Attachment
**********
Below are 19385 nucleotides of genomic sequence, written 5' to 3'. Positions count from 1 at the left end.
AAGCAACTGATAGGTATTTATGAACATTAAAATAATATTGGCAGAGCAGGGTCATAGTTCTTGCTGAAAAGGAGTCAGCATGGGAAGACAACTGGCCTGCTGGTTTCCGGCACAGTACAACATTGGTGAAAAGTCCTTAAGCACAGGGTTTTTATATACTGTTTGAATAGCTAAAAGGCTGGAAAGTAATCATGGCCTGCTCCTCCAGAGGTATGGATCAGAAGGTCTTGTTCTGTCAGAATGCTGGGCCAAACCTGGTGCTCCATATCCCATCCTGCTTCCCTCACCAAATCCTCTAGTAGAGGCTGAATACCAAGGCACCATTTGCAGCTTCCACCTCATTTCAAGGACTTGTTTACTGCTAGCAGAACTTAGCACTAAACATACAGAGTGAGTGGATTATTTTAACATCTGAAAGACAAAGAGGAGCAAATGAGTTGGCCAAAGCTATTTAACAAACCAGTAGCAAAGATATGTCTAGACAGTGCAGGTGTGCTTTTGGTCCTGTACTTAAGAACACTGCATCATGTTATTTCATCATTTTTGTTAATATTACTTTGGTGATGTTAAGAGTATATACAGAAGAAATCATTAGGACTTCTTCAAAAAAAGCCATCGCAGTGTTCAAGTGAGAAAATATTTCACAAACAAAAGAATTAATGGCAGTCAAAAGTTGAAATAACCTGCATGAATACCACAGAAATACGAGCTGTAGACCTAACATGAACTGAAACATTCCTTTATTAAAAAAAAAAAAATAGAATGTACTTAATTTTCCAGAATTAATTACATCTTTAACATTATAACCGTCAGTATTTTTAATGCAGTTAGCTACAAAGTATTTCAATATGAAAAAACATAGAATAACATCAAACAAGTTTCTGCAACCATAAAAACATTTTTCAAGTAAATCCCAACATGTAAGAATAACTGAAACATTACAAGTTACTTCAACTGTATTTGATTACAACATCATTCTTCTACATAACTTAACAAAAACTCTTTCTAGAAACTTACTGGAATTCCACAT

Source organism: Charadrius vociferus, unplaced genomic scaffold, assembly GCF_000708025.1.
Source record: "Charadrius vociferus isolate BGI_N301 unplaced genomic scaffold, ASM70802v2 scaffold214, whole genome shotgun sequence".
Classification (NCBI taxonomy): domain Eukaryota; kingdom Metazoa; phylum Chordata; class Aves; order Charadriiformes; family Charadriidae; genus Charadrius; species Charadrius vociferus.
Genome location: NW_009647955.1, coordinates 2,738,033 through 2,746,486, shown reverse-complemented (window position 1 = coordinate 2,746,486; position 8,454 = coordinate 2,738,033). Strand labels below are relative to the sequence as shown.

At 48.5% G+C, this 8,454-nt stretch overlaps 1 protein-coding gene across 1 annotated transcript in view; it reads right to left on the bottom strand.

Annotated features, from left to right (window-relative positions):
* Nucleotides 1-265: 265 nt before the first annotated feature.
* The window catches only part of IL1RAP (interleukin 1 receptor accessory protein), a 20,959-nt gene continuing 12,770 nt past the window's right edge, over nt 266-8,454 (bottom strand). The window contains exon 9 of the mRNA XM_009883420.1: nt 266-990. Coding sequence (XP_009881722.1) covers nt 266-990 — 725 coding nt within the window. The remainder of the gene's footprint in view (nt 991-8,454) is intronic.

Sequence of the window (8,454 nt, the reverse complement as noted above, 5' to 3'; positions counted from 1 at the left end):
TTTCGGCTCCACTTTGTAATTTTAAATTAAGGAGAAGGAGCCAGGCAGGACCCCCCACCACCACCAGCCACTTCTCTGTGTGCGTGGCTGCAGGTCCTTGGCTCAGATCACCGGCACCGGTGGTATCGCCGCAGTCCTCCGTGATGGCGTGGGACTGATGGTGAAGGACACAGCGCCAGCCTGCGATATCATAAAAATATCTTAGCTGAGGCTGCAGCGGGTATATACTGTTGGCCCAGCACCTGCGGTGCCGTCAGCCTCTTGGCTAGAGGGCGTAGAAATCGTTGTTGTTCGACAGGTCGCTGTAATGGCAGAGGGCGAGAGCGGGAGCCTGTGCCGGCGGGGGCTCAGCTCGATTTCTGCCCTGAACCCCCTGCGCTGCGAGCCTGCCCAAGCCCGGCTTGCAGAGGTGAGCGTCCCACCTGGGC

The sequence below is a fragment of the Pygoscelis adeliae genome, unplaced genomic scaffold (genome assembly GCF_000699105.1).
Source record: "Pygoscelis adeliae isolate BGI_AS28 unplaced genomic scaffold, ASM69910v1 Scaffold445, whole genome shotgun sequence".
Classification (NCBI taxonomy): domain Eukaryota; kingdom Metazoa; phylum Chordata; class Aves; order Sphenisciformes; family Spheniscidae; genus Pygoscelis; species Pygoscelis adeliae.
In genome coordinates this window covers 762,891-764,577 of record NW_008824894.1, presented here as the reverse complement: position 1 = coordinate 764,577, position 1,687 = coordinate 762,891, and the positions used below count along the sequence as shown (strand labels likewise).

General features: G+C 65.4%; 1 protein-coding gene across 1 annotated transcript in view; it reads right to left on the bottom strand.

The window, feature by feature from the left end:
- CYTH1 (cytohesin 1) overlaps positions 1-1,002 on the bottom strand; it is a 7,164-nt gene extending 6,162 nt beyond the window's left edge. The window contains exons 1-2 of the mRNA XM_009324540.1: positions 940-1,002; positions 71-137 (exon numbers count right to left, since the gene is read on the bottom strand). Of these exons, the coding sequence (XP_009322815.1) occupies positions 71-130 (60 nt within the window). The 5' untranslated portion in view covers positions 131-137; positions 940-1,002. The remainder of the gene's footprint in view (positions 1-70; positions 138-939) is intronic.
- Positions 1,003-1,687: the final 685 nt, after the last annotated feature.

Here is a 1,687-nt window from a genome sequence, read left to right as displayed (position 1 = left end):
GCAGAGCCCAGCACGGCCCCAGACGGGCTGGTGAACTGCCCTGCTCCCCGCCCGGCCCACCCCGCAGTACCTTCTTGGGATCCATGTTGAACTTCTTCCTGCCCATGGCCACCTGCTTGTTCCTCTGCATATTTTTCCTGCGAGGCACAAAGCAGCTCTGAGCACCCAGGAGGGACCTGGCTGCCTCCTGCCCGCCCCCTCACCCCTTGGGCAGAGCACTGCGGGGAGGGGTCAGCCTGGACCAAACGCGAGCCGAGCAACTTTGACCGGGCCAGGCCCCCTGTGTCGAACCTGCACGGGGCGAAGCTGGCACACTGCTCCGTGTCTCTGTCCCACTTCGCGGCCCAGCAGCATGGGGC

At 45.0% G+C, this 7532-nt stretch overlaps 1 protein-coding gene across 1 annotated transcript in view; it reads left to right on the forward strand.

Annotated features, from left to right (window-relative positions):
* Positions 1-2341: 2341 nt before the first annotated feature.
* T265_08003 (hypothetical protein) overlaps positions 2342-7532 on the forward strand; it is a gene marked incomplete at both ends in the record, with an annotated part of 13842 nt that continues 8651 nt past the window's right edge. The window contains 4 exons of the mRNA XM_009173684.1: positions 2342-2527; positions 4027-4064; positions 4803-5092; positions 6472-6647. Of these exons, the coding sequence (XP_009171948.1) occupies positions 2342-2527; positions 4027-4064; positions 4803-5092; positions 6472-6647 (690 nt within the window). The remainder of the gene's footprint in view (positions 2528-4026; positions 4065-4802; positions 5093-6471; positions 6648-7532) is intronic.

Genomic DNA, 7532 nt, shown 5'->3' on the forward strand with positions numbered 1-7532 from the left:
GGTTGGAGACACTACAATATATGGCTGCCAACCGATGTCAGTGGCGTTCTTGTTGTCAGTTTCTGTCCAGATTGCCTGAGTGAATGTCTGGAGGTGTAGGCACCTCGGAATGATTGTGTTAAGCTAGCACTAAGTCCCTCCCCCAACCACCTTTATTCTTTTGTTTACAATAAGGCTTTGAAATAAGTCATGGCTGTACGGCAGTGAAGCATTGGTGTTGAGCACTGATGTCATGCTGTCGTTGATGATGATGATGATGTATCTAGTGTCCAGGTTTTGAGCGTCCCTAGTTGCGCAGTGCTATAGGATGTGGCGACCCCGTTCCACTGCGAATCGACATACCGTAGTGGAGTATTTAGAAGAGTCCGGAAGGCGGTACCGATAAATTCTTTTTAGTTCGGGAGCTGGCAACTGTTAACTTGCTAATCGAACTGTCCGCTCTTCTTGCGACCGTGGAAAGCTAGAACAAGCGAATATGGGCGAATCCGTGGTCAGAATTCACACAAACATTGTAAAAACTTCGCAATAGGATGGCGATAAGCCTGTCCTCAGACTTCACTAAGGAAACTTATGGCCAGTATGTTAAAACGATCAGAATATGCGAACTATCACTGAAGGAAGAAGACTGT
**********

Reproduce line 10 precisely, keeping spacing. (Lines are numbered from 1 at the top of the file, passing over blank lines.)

* The window catches only part of IL1RAP (interleukin 1 receptor accessory protein), a 20,959-nt gene continuing 12,770 nt past the window's right edge, over nt 266-8,454 (bottom strand). The window contains exon 9 of the mRNA XM_009883420.1: nt 266-990. Coding sequence (XP_009881722.1) covers nt 266-990 — 725 coding nt within the window. The remainder of the gene's footprint in view (nt 991-8,454) is intronic.